vide: take care
donec: until
firmo (-are): to lock
ostium: door
camera: chamber, room
audeo ausus sum: to dare
deligo delegi delectum: to love
in hoc probabo: I will believe with this (proof)
cepit = incepit: began
ploro (-are): to cry
lugeo luxti luctum: to mourn, lament
insto institi (-are): to urge, press
tandem: finally
fetor fetoris (m.): bad smell
admiror admiratus: to wonder
doleo dolui: to suffer, to feel sorry
adhibeo adhibui adhibitum: to furnish, apply, give
ut facias extrahi dentem: that you make the tooth to be extracted = you let extract the tooth
quem illa ostendit illi: whom she pointed to him
asporto = abs-porto (-are): to carry away, transport,
leccator leccatoris: drunken person, lecher,  adulter
non..acquiescendi: It is not easy to trust a wife nor (is it easy) to believe the counsels of an adulteress. (Note facile plus genitive: in ML the genitive is often substituted for the dative. Apart from that in CL facile is also constructed with the infinitive and ad plus gerund, never with the gerund in the dative. ML happily mixes all constructions.)

Saturday, 26 October 2019

Carmina Burana 10: the sin of simony.

In Acts 8:9-24 we are told of Simon Magus, according to Acts a kind of sorcerer, but more likely to be one of the many leaders of religious sects. This Simon was baptized and when he saw the powers of the Apostles in healing people, he offered them money for receiving these powers too.  By various early Christian authors he is mentioned as the founder of a sect, but little is further known of this sect. Simon had however also a further life in Christian texts as the arch-briber and his name became synonym with the buying and selling of lucrative ecclesiastical functions. In the apocryphal Acts of Peter (ca. 250 AD?) we are told of a contest at Rome between Saint Peter and Simon Magus. The latter shows his power by flying through the air, but Peter prays that he may fall and thus happens.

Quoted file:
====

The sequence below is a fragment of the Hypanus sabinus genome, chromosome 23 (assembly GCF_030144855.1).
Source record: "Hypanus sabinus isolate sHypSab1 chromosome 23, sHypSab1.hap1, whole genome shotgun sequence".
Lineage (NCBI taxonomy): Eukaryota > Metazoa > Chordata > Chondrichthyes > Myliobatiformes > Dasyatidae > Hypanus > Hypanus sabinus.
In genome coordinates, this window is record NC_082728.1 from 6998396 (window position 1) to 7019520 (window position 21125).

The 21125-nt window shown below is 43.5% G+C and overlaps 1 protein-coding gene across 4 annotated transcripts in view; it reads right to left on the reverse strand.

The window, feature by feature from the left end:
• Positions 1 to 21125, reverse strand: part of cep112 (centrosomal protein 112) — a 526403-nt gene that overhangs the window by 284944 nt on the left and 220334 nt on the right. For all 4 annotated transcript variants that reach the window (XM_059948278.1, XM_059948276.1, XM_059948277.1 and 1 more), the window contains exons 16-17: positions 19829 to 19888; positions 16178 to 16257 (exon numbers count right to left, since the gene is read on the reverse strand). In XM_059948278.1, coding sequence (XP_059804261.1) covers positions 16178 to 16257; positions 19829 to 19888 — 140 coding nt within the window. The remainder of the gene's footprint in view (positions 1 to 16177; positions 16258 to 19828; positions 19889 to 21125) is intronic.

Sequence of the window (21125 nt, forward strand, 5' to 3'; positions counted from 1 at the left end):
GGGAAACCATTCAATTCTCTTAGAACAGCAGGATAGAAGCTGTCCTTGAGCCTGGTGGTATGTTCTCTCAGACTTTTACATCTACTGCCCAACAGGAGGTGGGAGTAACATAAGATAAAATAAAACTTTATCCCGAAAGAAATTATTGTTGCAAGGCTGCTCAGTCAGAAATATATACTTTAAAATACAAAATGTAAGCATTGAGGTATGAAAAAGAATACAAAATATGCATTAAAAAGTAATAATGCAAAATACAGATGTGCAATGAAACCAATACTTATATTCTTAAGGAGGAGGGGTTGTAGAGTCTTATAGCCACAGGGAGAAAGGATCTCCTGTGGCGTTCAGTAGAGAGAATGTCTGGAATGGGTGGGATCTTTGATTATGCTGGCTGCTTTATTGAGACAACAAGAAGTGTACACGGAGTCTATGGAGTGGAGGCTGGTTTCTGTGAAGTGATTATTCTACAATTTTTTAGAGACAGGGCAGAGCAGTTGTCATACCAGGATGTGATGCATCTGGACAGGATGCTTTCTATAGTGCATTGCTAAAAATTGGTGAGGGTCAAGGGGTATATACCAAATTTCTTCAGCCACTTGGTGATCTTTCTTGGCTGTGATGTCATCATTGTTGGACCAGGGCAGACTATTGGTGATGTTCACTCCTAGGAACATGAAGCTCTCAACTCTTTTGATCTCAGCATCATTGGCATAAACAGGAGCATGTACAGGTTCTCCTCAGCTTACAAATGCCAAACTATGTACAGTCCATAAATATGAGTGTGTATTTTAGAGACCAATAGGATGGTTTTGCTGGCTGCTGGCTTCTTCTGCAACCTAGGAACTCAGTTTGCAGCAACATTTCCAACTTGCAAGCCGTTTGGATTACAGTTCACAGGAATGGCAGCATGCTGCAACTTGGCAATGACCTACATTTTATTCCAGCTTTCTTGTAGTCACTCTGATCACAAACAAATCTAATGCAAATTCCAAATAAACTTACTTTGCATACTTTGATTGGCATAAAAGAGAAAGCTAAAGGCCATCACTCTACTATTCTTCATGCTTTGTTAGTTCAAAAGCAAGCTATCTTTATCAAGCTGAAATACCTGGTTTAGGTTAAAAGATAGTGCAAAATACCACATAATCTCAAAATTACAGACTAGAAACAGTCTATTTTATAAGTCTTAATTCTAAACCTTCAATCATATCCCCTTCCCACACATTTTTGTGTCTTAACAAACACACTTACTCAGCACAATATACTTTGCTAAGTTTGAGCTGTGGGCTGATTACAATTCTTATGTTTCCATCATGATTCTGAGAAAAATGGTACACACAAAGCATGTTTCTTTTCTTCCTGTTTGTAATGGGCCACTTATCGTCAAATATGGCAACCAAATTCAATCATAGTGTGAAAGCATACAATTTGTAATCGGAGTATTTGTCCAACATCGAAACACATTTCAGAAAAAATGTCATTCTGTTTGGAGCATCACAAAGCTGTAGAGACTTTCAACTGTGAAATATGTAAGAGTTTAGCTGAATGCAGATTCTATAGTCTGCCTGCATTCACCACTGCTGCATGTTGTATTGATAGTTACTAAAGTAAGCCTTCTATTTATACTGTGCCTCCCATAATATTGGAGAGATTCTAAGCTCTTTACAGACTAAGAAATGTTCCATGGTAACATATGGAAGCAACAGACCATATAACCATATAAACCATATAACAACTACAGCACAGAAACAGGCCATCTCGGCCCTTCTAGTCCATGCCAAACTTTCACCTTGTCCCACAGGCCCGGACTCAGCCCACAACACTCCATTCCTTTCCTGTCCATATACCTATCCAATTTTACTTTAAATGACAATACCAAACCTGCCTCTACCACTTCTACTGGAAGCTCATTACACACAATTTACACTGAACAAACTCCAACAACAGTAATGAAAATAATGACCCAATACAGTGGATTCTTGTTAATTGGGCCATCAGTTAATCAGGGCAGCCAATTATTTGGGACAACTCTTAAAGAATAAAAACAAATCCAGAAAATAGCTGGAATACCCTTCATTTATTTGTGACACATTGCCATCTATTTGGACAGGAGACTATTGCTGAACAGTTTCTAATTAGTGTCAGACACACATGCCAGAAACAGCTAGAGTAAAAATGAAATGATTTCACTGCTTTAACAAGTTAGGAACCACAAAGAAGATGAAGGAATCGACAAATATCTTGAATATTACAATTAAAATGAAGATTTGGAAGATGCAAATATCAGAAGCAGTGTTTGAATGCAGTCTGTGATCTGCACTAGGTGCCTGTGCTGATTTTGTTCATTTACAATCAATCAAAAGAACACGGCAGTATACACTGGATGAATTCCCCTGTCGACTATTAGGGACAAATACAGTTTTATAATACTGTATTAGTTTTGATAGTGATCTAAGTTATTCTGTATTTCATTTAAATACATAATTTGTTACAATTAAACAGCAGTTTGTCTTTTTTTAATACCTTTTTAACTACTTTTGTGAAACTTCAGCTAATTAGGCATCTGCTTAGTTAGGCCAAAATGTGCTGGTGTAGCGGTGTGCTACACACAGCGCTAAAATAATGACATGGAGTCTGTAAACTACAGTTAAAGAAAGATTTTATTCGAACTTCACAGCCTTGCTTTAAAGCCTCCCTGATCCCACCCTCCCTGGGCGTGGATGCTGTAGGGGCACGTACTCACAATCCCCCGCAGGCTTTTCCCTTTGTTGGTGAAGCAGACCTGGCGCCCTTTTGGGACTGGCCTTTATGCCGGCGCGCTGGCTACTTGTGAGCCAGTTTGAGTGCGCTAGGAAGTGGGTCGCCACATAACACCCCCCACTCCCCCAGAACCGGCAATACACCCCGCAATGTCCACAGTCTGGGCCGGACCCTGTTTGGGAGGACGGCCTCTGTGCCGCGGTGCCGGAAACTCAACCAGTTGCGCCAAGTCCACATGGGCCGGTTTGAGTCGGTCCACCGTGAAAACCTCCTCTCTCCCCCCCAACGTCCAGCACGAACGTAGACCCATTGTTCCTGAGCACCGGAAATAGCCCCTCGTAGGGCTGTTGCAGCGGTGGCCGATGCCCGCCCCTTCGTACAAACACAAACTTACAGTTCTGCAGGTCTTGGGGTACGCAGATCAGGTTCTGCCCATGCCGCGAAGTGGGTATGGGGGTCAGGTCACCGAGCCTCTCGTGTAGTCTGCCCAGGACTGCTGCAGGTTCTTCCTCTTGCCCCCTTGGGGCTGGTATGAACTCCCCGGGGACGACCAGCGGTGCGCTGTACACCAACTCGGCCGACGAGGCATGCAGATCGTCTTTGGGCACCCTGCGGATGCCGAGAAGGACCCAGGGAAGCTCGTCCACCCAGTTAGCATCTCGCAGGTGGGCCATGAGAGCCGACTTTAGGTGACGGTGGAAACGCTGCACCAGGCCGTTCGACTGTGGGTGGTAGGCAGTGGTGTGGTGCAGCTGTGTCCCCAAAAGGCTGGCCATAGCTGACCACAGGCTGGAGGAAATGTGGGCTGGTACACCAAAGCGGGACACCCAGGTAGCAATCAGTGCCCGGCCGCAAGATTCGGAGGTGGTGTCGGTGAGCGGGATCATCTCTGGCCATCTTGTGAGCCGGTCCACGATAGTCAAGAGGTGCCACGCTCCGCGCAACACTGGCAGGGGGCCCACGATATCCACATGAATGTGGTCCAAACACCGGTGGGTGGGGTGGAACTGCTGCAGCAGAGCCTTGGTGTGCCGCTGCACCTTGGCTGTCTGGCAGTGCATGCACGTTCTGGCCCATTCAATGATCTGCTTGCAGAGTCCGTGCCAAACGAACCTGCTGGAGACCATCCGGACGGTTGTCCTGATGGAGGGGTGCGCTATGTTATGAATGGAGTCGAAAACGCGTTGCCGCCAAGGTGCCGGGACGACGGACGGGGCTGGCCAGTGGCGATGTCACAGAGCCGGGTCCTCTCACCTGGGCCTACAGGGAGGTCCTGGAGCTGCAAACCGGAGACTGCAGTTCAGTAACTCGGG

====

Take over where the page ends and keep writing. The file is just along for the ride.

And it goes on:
Simony was endemic in the High Middle Ages, much to the frustration of poor scholars and clergymen, but apart from satirizing there was little they could do. One such a satire is Carmina Burana 10: in short and biting lines the author complaints about the practise of simony. Almost every line is an allusion to the Vulgate, of which I have noted a few. There is no English translation of this song. The text is taken from the critical edition by Hilka/ Schumann (1930-197)). Note how often the name of Simon occurs: fill in the name of almost every oligarch and this song has not lost it 

Carmina Burana 10.

Ecce sonat in aperto                       in the open
vox clamantis in deserto:               Mt. 3:3, Isaiah 40:3
nos desertum, nos deserti,            we (are) the desert, we are deserted